Go walk: Coastal walk, Ardmore Village, Co Waterford
The coastal walk around Ardmore village has some stunning surprises, including a shipwreck and the last round tower built in Ireland
Ardmore Village, Co Waterford
Start and Finish: The seafront in Ardmore village
This magical coastal walk along rugged cliffs not only provides an abundance of bracing Atlantic air, seabirds and wildflowers, but for those interested it touches on early Christian Ireland, Napoleon, and the second World War.
It starts at the sea wall in front of the Catholic church and fine stone-built former lifeboat house. Head west along the road that climbs gently past the rock-girded beach, the harbour and pretty cottages.
Passing the Cliff House Hotel, a stile takes you onto the cliff path and the ruins of St Declan’s Church. It has been a place of pilgrimage for centuries, as evidenced by the crosses hand-scored into the stones of the building. Beyond it the path, bordered by heather and wild flowers, meanders out along the eastern side of the headland, while views open up of the serrated cliff-girded coast. If the weather is clear, the Minehead lighthouse should be visible on the farthest promontory.
As the cliff path rounds Ardmore Head, the gaunt, rusting wreck of the Samson, a twin funnelled construction ship comes into view at the base of the cliffs. It was driven in here on a stormy night in 1988 and, although the crew were all rescued, efforts to salvage the wreck came to nothing. It has become a part of the cliffscape, providing nesting for seabirds and shelter for fish. Most of the year, this area resounds with a cacophony of kittiwake calls, as the cliffs below are a nesting site for this pretty little gull.
Choughs, sand martins and rock pigeons are common in summer when the slopes are white with horse daisies, and burnet moths hover around the yellow ragwort.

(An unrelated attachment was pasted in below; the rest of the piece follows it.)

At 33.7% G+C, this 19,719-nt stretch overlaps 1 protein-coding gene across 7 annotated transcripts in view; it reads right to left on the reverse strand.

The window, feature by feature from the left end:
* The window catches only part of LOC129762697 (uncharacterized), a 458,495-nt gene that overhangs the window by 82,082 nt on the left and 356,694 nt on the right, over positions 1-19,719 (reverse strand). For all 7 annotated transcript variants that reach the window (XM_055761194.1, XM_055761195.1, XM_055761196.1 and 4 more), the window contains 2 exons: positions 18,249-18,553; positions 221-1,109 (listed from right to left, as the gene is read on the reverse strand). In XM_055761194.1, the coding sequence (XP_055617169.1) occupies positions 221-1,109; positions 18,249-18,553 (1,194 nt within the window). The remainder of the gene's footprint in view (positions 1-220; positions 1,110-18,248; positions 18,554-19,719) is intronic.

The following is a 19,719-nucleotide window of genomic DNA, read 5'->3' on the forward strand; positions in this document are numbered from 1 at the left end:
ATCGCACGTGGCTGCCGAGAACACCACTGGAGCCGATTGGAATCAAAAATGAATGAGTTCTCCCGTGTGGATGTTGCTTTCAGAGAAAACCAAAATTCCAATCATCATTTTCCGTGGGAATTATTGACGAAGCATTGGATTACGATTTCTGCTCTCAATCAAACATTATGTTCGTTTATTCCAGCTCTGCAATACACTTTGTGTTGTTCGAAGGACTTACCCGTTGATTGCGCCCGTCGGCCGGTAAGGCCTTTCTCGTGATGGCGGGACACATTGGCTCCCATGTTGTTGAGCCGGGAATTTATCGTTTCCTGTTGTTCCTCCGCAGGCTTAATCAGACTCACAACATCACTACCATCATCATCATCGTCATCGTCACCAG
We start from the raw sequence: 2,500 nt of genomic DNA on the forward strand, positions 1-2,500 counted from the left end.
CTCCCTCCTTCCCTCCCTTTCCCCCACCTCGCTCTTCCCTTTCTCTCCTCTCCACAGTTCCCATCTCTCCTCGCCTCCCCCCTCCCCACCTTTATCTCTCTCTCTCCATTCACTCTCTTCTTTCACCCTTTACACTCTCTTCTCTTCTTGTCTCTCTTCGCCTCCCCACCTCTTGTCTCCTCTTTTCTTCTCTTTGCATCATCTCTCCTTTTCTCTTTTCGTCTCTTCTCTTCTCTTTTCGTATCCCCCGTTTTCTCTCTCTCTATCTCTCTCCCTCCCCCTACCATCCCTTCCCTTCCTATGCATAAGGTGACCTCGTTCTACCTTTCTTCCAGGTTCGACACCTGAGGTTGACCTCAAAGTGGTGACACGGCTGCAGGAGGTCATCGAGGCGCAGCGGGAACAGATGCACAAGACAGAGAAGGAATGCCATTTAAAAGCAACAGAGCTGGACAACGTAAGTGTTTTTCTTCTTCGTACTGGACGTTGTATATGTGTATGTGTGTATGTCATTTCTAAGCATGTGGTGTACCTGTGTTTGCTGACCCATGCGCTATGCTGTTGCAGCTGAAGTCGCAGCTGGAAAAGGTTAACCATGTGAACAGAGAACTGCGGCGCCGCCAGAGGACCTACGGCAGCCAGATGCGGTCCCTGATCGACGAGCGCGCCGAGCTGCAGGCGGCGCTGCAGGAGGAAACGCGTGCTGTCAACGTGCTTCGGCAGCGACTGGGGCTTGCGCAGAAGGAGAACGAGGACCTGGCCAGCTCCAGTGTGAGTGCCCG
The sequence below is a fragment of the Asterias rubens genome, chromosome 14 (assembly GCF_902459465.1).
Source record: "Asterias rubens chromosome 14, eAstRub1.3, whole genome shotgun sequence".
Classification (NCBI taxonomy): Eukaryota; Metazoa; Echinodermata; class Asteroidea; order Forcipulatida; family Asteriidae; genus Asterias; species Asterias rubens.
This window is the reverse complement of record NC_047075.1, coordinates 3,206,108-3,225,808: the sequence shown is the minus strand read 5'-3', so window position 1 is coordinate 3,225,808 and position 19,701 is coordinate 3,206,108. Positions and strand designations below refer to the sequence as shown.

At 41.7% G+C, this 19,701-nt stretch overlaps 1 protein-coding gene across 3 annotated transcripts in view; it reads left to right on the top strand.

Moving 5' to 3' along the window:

The path climbs out onto Ram’s Head as the coast to the west is revealed. In clear weather you can see down as far as Capel Island off Knockadoon Head in east Cork and, beyond it, Ballycotton Island. Inland from the cliff path are two coastal lookout stations, a tall tower dating from the Napoleonic wars, and a tiny concrete kiosk built at the beginning of the Emergency in 1939.
In the next bay, look below to see a great rock arch. Ahead is a tall rustic stone structure built over a spring, which could easily be taken for an ancient holy well. It was, in fact, built in the 1920s by a man called O’Rahilly who had fallen in love with Ardmore.
A little further on you come to a fork in the path; going straight will take you further along the cliffs, but our route turns right and follows a meandering path between fields to eventually reach and follow a boreen. The 100ft Ardmore round tower soon comes into view ahead against a backdrop of the conical peaks of the Knockmealdowns and the Galtee mountains.
The round tower was one of the latest to be built in Ireland. Legend has it that it was built in three nights by St Declan himself.
In reality it was probably built when the monastic city of Ardmore was at the peak of its importance in the 12th century. It is the only round tower in Ireland to have come under siege, when it was occupied by Irish forces during the wars of the 1640s.
The cathedral nearby has a fine arcaded gable, depicting biblical stories. See how many you can identify before you head downhill again into the village, passing the old church on the left, and turning left at the crossroads to return to the start.